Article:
It’s older but I saw an anti dredge this one up and I was amazed at the crap in it:
One obstacle President Obama may face in proposing a new federal ban on assault weapons could lie in the use of the term “assault weapon” itself.
The label, applied to a group of firearms sold on the civilian market, has become so politicized in recent decades that where people stand on the gun issue can often be deduced by whether they use the term.
Ok So this article is about the term “Assault Weapon”. Let’s see what they get right, and what they get wrong:
On Internet forums there is perhaps no more fiercely discussed topic than the question of what constitutes an assault weapon. And some argue that it would be impossible to come up with a definition comprehensive enough to effectively remove the weapons from the market.
In this post 2014 Sunset of the AWB, and in a land where there are several states with their own AWB with vastly different definitions, the ones that say it’s “impossible” is correct. Let’s skip ahead a bit to show why:
Equally controversial are the definitions for which firearms should qualify as assault weapons. Most assault weapons bans have been primarily aimed at rifles like the AR-15, a semiautomatic version of the military’s M-16 sold on the civilian market, although certain pistols and shotguns have also been included.
The most basic criteria have to do with a firearm’s ability to fire multiple rounds quickly. Because of this, the firearms included under any assault weapons ban are usually semiautomatic, meaning that a new round is automatically reloaded into the chamber but is not fired until the trigger is pulled again. The weapons also have detachable magazines, allowing them to fire 10, 20, 30 rounds or more without the need to insert a new magazine.
After that, however, the definition becomes more difficult. In calling for a renewed ban, Mr. Obama on Wednesday singled out “military style” weapons.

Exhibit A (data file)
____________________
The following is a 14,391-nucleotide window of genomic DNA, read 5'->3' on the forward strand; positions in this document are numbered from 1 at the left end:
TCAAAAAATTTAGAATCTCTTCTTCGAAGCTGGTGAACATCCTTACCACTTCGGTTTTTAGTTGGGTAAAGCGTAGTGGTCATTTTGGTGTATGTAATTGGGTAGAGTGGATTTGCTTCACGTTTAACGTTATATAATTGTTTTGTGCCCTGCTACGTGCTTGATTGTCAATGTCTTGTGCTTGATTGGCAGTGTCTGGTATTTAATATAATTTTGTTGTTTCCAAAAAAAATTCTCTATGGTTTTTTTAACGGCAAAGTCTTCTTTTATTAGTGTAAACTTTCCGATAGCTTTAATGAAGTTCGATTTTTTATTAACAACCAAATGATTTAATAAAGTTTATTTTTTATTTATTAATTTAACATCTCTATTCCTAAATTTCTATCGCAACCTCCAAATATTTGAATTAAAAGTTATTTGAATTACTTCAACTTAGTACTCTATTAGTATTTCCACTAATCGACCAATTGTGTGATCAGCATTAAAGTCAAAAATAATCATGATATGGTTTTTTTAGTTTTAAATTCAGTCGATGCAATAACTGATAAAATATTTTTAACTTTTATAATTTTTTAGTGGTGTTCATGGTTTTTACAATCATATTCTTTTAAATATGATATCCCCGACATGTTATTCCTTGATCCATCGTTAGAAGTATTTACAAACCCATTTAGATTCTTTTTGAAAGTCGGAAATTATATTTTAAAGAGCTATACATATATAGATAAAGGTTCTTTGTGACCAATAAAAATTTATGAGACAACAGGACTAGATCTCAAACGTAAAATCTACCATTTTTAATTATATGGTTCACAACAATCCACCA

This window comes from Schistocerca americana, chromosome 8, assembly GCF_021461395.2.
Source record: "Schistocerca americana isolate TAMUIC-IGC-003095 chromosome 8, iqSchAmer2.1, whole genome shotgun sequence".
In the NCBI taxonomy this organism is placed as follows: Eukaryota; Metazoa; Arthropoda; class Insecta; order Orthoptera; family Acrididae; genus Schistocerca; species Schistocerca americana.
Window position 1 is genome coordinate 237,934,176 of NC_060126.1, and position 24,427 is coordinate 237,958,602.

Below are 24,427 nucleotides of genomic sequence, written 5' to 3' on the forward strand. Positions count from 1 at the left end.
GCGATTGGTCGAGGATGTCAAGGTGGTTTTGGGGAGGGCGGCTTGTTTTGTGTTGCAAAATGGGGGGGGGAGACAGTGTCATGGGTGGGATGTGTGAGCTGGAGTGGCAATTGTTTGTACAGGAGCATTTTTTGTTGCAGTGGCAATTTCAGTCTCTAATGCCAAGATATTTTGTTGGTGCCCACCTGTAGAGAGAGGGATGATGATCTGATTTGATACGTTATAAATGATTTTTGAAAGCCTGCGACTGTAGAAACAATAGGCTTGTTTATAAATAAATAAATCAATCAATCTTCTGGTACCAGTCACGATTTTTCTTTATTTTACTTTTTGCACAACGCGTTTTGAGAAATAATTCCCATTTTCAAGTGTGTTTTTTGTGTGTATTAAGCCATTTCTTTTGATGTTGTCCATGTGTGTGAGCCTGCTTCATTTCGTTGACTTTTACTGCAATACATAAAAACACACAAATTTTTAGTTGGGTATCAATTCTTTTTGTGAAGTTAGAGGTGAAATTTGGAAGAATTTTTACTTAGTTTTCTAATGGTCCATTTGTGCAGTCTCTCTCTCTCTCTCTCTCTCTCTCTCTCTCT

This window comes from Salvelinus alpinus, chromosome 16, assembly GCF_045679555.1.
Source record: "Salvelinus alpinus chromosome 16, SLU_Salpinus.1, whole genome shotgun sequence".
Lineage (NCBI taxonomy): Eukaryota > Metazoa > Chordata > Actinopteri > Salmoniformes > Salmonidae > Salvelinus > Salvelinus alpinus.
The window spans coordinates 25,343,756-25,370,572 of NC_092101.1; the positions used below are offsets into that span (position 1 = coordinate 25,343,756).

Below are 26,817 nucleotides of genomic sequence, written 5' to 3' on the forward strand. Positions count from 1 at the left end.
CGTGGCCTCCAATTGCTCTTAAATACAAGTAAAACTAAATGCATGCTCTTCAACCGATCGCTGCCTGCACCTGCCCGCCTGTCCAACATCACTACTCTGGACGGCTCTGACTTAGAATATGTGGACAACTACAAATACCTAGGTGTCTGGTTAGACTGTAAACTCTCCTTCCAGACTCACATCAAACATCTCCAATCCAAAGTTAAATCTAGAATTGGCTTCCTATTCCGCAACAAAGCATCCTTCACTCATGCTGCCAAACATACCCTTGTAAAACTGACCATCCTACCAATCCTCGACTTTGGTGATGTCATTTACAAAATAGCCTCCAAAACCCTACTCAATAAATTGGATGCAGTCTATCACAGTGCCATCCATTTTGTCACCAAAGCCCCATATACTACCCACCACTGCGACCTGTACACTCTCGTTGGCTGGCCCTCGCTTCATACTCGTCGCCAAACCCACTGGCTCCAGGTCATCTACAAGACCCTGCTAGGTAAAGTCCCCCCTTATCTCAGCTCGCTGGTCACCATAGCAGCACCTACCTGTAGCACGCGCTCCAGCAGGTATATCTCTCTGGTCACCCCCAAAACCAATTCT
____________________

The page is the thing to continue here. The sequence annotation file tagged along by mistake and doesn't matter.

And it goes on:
Those could include features like a pistol grip, designed to allow a weapon to be fired from the hip; a collapsible or folding stock, which allows the weapon to be shortened and perhaps concealed; a flash suppressor, which keeps the gun’s user from being blinded by muzzle flashes; a muzzle brake, which helps decrease recoil; and a threaded barrel, which can accept a silencer or a suppressor. Bayonet lugs or grenade launchers are also sometimes included.
But there is disagreement about which features are worrisome enough to include in a ban. And existing state bans differ in how many features they allow.
Advocates for an assault weapons ban argue that the military features were intended to enhance the firearms’ ability to kill.
There’s one issue, a firearm’s “ability to kill” is just something that will never be ratified with hardware solutions. Also on top of that, the “Ability to Kill” can also be confused with “Stopping power”, the ability of a firearm to be used defensively to stop a crime or lawful loss of life. Hell just look at the holsters and trunks of beat police officers. Most have a a semi-auto pistol with a magazine holding between 15 and 18 rounds, and a semi-auto rifle that takes removable magazines that hold between 20 and 30 rounds. These are not “murder machines”, and police are not death squads. Also there is no “Arms Race” between police and criminals. They’re simply the best tool for the job, and “The job” is the same for police as it is for the average citizen, the only difference is how the person gets into that situation, and if there is a paycheck involved.
Still certain features crowed about are irrelevant. I’m sure you’ll find many departments issuing rifles with muzzle breaks rather than flash hiders, or muzzles that are simply crowned. Also I don’t think anybody REALLY cares about the bayonet lug on their firearm, nor if it can accept rifle grenades. It’s all pointless to lawful people, peace officers, or criminals.
Then we have this:
Previous attempts to ban these weapons proved problematic. Loopholes in the 1994 federal assault weapons ban rendered it virtually useless, many believe. And even in states with meticulously written bans, manufacturers have managed to find ways to work around the restrictions.
The fact that these are called “loopholes” are the core of the problem. The 94 AWB didn’t ban semi-auto rifles, nor “Military Style” rifles, it banned rifles with certain features. Ban-compliant guns simply remove these features. The bottom line, the features were just an arbitrary line drawn in the sand by people looking for wholesale bans and civilian disarmament.
Simply complying with the law was NEVER enough, so the definition is indeed impossible. Also the whole “Military Style” argument is crap, given that most firearms from muzzle loaders, to breech loaders, to bolt-action hunting rifles, to AR-15s all have their roots in infantry weapons. My 1911s are ban compliant arms, and are copies of military issue sidearms. Your bolt-action hunting rifle with the fine walnut stock is based on military technology.